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Mogwai Interview
Phil Ascott
Guitarist Magazine

Scottish noise pioneers Mogwai may be Blur-hating, classically trained, rock anti-heroes, but as guitarists Stuart Braithwaite and Barry Burns explain, it hasn't stopped their current album from going top three in Japan

"A lot of people make art-rock, but forget to actually rock," claimed Mogwai when they first set out their stall as saviours of guitar music, on the back of an unashamedly retro Brit-pop scene. Clearly lovers of traditional metal acts - the band have since then covered Black Sabbath's Sweet Leaf and have been known to come on stage to Slayer's South Of Heaven - Mogwai's early singles took the quiet-loud-quiet dynamics of pioneering post-rockers like Slint to their very limits, challenging mediocrity at every turn. These debut songs were collected together in 1997, to form the mini-album Ten Rapid. The NME claimed it revealed 'such precocious ambition that one feels the ascendancy of this new wave of supersonic youth is only a matter of time'.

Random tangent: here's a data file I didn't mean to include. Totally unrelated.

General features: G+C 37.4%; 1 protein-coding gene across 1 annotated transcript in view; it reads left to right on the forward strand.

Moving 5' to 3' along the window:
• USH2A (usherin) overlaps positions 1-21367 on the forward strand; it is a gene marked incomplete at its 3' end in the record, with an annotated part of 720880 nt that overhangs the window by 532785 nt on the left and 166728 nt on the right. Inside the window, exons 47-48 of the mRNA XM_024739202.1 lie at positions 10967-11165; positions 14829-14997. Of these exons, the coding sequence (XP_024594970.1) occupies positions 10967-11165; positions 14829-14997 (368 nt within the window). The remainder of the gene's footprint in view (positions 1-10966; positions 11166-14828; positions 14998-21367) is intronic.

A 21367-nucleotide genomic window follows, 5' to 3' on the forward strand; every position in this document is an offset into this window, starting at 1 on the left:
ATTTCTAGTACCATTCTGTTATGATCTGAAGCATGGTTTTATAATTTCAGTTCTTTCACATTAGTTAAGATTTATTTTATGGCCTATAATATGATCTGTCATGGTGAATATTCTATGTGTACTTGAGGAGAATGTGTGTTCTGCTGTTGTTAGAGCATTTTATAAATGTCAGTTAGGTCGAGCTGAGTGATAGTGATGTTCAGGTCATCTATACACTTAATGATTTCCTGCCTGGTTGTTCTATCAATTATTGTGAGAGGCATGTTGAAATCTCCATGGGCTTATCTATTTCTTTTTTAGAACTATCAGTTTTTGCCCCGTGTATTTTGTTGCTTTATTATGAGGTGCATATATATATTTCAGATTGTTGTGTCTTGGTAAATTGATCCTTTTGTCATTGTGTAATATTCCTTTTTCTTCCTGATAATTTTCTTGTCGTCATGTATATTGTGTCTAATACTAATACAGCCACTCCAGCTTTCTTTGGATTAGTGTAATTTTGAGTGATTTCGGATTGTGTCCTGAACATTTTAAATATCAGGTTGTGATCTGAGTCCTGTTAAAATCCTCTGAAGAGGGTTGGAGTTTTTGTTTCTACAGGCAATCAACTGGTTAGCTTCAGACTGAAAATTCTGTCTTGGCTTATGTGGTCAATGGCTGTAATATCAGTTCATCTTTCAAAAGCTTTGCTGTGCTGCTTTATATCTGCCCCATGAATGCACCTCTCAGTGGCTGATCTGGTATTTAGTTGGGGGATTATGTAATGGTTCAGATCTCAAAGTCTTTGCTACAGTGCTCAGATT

Mogwai have certainly fulfilled their promise. They've just released their third album proper, excluding Ten Rapid and an album of remixes entitled Kicking A Dead Pig. The new, deceptively-named Rock Action is a record which sees the band moving away from the elongated rock-outs of their previous two outings in favour of a more concise, warm and fuzzy record. As Stuart Braithwaite explains, the band took a different approach this time.

"I think it's a lot because we wrote the songs without playing them live first. It's probably because we were sat down in the studio, whereas we stand up playing live. It could be as simple as that. We've also used more varied instrumentation, banjos and violins - we needed to do something different."

Featuring a guest vocal appearance from Gruff Rhys of the Super Furry Animals, and also rare vocal contributions from Stuart and Barry Burns, the album clocks in at just 38 minutes; a far cry from the 60-minute-plus monsters Mogwai Young Team and Come On Die Young. And this time round it's strings and brass which help build the crescendos. "Yeah, but it's not exactly Penny Lane," laughs Stuart. "We're just constantly looking to surprise people and there's a lot of bands who've recently tried to emulate our sound. We wanted to stay one step ahead."